Colin Geoffrey Hales wrote:
> >>
> >> so....yes the zombie can 'behave'. What I am claiming is they
> >> cannot do _science_ i.e. they cannot behave scientifically.
> >> This is a very specific claim, not a general claim.
> >
> > You're being unfair to the poor zombie robots. How could they
> > possibly tell if they were in the factory or on the benchtop
> > when the benchtop (presumably) exactly replicates the sensory
> > feeds they would receive in the factory?
> > Neither humans nor robots, zombie or otherwise, should be
> > expected to have ESP.
> Absolutely! But the humans have phenomenal consciousness in lieu of ESP,
> which the zombies do not.

PC doesn't magically solve the problem.It just involves a more
sophisticated form of guesswork. It can be fooled.

> To bench test "a human" I could not merely
> replicate sensoiry feeds. I'd have to replicate the factory!

As in brain-in-vat scenarios. Do you have a way of shwoing
that BIV would be able to detect its status?

> The human is
> connected to the external world (as mysterious as that may be and it's not
> ESP!). The zombie isn't, so faking it is easy.

No. They both have exactly the same causal connections. The zombie's
lack of phenomenality is the *only* difference. By definition.

And every nerve that a human has is a sensory feed You just have to
data into all of them to fool PC. As in a BIV scenario.

> >
> >>
> >> Now think about the touch..the same sensation of touch could
> >> have been generated by a feather or a cloth or another finger
> >> or a passing car. That context is what phenomenal
> >> consciousness provides.
> >
> > But it is impossible to differentiate between different sources
> > of a sensation unless the different sources generate a different
> > sensation. If you close your eyes and the touch of a feather
> > and a cloth feel the same, you can't tell which it was.
> > If you open your eyes, you can tell a difference because
> > the combined sensation (touch + vision) is different in the
> > two cases. A machine that has touch receptors alone might not
> > be able to distinguish between them, but a machine that has
> > touch + vision receptors would be able to.
> >
> Phenomenal scenes can combine to produce masterful, amazing
> discriminations. But how does the machine, without being told already by a
> human, know one from the other?

How do humans know without being told by God?

> Having done that how can it combine and
> contextualise that joint knowledge? You have to tell it how to learn.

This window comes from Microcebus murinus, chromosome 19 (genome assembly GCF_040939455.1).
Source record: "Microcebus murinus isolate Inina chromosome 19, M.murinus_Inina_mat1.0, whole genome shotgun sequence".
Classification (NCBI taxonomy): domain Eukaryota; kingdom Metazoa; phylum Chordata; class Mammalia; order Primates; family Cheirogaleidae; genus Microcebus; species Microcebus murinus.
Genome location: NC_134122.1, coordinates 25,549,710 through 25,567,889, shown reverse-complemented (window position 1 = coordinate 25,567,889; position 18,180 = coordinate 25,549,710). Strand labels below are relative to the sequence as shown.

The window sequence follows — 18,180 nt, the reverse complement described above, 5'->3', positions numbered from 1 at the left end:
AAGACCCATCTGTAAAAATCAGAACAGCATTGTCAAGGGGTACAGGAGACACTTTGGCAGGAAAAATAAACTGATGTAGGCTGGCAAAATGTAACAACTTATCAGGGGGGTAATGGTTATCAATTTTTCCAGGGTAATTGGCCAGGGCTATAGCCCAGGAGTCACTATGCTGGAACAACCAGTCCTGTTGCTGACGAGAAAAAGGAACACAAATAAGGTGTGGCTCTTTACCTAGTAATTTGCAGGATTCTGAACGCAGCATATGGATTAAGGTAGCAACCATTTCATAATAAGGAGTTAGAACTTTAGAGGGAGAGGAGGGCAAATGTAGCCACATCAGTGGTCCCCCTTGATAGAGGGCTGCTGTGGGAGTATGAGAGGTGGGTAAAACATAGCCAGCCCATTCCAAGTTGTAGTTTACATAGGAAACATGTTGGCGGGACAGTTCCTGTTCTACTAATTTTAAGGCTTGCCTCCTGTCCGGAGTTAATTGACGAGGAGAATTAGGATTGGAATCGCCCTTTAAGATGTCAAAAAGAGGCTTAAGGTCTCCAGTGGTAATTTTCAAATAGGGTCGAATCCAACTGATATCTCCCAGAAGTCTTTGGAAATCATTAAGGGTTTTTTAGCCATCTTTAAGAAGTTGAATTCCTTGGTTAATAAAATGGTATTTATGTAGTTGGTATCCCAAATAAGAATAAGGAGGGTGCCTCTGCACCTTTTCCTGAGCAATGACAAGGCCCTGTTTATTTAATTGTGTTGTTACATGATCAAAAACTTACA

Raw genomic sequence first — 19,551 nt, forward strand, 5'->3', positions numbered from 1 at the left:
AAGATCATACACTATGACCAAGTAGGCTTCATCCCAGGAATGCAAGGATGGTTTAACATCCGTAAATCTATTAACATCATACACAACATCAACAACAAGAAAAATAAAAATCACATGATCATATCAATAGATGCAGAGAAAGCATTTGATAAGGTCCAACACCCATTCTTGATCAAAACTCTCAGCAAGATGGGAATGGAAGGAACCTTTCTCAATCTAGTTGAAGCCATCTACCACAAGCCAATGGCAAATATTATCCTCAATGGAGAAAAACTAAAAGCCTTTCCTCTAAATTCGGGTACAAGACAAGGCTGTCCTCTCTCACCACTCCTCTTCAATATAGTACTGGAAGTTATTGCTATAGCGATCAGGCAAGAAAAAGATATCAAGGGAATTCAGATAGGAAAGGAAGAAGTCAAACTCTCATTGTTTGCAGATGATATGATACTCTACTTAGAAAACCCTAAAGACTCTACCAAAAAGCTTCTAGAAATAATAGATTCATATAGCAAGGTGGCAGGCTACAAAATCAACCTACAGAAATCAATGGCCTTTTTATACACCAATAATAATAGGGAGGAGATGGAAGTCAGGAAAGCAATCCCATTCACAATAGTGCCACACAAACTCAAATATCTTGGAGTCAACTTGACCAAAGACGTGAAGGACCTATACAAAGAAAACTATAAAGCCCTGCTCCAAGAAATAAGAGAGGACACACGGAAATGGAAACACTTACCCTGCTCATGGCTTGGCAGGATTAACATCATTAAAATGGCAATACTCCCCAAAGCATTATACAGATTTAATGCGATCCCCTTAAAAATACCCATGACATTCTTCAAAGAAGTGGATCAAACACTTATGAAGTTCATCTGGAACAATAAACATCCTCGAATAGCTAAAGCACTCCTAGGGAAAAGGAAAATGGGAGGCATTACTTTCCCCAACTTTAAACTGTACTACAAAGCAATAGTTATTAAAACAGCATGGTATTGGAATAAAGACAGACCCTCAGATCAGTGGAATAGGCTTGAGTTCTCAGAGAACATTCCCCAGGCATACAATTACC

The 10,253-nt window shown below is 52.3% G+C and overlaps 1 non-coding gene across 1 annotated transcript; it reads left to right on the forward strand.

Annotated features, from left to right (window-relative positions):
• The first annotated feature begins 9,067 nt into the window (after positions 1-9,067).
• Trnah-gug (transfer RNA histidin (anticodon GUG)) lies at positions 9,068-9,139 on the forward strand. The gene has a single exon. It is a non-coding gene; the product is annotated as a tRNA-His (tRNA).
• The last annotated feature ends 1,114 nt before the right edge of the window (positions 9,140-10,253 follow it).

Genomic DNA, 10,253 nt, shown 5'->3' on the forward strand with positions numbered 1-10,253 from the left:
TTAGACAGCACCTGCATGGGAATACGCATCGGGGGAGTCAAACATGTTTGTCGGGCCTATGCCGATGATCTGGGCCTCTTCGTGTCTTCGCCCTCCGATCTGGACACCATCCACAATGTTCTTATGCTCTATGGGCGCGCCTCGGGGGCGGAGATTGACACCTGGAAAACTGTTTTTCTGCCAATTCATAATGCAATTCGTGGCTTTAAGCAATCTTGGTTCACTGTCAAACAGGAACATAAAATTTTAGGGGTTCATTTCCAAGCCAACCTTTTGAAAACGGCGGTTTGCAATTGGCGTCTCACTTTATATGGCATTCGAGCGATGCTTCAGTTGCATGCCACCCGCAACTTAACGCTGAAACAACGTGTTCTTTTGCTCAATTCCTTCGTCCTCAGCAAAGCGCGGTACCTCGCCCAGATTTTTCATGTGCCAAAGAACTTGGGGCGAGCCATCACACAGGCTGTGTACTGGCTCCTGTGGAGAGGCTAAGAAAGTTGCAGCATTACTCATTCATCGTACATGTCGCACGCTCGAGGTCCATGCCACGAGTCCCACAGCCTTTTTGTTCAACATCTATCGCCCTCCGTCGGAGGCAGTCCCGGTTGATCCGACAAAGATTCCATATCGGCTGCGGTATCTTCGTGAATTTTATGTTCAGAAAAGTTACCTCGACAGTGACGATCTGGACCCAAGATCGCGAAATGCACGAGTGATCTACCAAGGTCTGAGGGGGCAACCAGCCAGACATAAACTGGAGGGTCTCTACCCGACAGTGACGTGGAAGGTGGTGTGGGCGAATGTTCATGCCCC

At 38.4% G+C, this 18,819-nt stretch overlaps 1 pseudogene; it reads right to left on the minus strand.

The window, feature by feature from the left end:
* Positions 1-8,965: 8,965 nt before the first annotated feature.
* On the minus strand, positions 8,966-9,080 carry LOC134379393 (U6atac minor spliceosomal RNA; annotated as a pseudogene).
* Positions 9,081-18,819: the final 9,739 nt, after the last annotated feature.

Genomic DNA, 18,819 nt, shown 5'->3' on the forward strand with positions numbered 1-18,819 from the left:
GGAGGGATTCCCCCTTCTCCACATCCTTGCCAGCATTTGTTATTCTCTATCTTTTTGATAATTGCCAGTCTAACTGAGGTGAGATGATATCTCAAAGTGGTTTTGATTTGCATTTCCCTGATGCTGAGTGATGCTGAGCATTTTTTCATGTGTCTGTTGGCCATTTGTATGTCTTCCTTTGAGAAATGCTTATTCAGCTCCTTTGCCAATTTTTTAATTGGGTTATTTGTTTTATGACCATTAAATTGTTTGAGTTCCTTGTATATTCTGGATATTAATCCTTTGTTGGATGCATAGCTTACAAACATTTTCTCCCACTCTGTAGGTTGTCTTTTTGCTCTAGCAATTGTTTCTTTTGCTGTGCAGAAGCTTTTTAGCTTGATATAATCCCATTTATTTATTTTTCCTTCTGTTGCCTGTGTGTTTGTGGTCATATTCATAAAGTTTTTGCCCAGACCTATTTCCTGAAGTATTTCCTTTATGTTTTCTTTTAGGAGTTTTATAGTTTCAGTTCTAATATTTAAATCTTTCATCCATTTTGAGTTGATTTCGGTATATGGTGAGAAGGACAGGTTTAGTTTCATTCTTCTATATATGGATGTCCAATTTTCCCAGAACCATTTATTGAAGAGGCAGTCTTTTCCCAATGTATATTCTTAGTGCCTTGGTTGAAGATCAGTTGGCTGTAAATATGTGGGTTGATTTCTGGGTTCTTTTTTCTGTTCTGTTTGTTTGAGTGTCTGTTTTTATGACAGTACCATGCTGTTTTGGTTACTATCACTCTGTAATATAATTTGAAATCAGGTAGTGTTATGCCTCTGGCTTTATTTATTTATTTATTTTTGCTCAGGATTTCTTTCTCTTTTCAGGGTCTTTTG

> Again a-priori knowledge ...

Where did we get our apriori knowledge from? If it wasn't
a gift from God, it mus have been a natural process.

(And what has this to do with zombies? Zombies
lack phenomenality, not apriori knowledge).

> >>
> >> Yes but how is it to do anything to contextualise the input other than
> >> correlate it with other signals? (none of which, in themselves, generate
> >> any phenomenal consciousness, they trigger it downstream in the
> >> cranium/cortex).
> >
> > That's all we ever do: correlate one type of signal with another.
> > The correlations get called various things such
> > as  "red", "circular", "salty", or perhaps "a weird taste"
> > I have never encountered before, somewhere between salty
> > and sweet, which also spills over into a sparkly purple
> > visual sensation".
> See the above. Synesthetes corrlate in weird ways. Sharp chees and purple
> 5. That is what humans do naturally. Associative memory. Sometimes it can
> go wrong (or very right!). Words can tast bitter.

> >> Put it this way.... a 'red photon' arrives and hits a retina cone and
> >> isomerises a protein, causing a cascade that results in an action
> >> potential pulse train. That photon could have come from alpha-centuri,
> >> bounced off a dog collar or come from a disco light. The receptor has no
> >> clue. Isomerisation of a protein has nothing to do with 'seeing'. In the
> >> human the perception (sensation) of a red photon happens in the visual
> >> cortex as an experience of redness and is 'projected' mentally into the
> >> phenomenal scene. That way the human can tell where it came from. The
> >> mystery of how that happens is another story. That it happens and is
> >> necessary for science is what matters here.
> >
> > I don't think that's correct. It is impossible for a human to tell where
> > the photon came from if it makes no sensory difference.
> > That difference may have to involve other sensations, eg. if the
> > red sensation occurs simultaneously with a loud bang
> > it may have come from an explosion, while the same red sensation
> > associated with a 1 KHz tone may have come from a warning beacon.
> You're talking about cross-correlating sensations, not sensory
> measurement. The human as an extra bit of physics in the generation of the
> phenomenal scenes which allows such contextualisations.

Why does it need new physics? Is that something you
are assuming or something you are proving?

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